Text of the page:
Courtney Koepke is a Plan II Honors and biomedical engineering junior from Austin, Texas. She works as an undergraduate research assistant at UT Austin’s Laboratory of Biomaterials, Drug Delivery and Bionanotechnology.
What made you want to be a research assistant?
As a freshman entering college, I didn’t know much about research or understand the important role research plays in the continual advancement of society. At the beginning of my sophomore year, Nicholas Peppas spoke in one of my classes as a guest lecturer. I was intrigued by his work, so I went home and looked into the research being conducted in his lab. As I read some of the lab’s recent publications, I realized I wanted to be a part of the research being conducted and part of a group of individuals truly aspiring to change the world. The rest, as they say, is history.
What have you been working on?
My research focuses on plastic antibodies as a recognition element for disease because, over time, naturally occurring antibodies become unstable and useless for recognition. The goal of my research is to create a diagnostic tool to recognize protein biomarkers for disease. Using plastic antibodies as the recognition element in a diagnostic tool would allow for quicker and easier diagnosis of diseases such as multiple sclerosis, leukemia and meningitis.
Why is undergraduate research important?
I think research plays an important role for undergraduates as a tool for discovery. The motivating idea behind research is the discovery of new knowledge, which drives innovation and improvement in all areas of society. Being a part of that societal improvement and something bigger than oneself is something every undergraduate student can benefit from. Furthermore, research can assist undergraduates in self-discovery and allow them to uncover their strengths and weaknesses as well as likes and dislikes at an early stage.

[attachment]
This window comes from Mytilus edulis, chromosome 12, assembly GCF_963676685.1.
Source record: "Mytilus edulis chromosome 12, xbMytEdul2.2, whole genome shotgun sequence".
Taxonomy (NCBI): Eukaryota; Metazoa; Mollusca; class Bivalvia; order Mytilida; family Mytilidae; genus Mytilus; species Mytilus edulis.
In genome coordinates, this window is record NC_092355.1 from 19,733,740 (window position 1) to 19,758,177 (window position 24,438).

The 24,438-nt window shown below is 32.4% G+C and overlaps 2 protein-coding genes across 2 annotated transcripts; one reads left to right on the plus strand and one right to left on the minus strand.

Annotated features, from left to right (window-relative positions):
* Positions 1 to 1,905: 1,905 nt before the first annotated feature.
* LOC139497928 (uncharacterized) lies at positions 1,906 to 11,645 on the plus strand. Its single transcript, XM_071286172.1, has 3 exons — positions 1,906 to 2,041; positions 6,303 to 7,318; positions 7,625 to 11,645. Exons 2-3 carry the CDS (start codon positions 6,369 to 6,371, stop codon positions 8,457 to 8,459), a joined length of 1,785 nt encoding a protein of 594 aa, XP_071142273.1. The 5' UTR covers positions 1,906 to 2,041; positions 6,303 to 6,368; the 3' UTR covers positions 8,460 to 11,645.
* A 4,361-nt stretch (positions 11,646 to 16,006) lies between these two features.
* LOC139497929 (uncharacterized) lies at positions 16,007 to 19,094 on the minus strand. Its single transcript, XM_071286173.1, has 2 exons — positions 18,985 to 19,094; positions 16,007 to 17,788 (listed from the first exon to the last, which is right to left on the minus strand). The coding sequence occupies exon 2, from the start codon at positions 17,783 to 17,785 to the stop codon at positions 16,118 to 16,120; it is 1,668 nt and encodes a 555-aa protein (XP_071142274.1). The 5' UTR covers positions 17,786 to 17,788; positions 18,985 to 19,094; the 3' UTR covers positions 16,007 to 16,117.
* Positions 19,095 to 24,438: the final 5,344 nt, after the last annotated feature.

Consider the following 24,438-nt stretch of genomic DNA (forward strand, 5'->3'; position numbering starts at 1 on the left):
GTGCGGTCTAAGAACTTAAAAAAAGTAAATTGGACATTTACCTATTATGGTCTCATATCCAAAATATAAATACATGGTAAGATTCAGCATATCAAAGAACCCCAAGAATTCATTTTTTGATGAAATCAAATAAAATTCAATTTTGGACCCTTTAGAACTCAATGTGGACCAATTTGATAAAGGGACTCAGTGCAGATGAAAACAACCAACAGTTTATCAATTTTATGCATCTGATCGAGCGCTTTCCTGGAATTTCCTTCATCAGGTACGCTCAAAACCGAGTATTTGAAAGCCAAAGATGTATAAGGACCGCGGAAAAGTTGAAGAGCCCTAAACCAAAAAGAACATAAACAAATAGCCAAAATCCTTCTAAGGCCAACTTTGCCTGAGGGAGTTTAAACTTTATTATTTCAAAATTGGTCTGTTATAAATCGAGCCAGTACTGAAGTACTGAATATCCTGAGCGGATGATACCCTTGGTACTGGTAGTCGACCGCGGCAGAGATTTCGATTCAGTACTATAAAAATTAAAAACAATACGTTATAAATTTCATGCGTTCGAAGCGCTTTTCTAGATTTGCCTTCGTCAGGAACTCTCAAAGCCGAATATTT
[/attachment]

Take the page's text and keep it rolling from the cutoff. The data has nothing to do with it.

What’s your proudest accomplishment?
I’m proud of the work my teammates and I did on an app called “Audiometry Made Easy.” I am the president of an organization called Texas Engineering World Health, which aims to create more equitable global health through medical technology innovation. Last year, my team and I worked to create a free application that could provide an audiometry test to assess hearing loss, especially in the developing world where a normal audiometer is an expensive and widely unavailable device. Our app is available on the Google Play store and has received feedback from people around the world.
How has being a liberal arts and Plan II Honors student influenced you?
One of the most significant ways being in Plan II Honors has affected my life is the exposure to a vast array of students from varying backgrounds. The culture encompasses a plethora of diverse opinions and areas of expertise that have challenged me and expanded my worldview.
Taking classes such as world literature and philosophy has helped me mature intellectually in ways my science and engineering classes never could have. These liberal arts classes have forced me to question society and how it’s structured, as well as humanity and what our duty to it is as individuals.
What is your advice to incoming students?
Follow your passions wherever they may take you. There’s a class, group or activity for every interest here at UT, so there’s no reason not to pursue your dreams.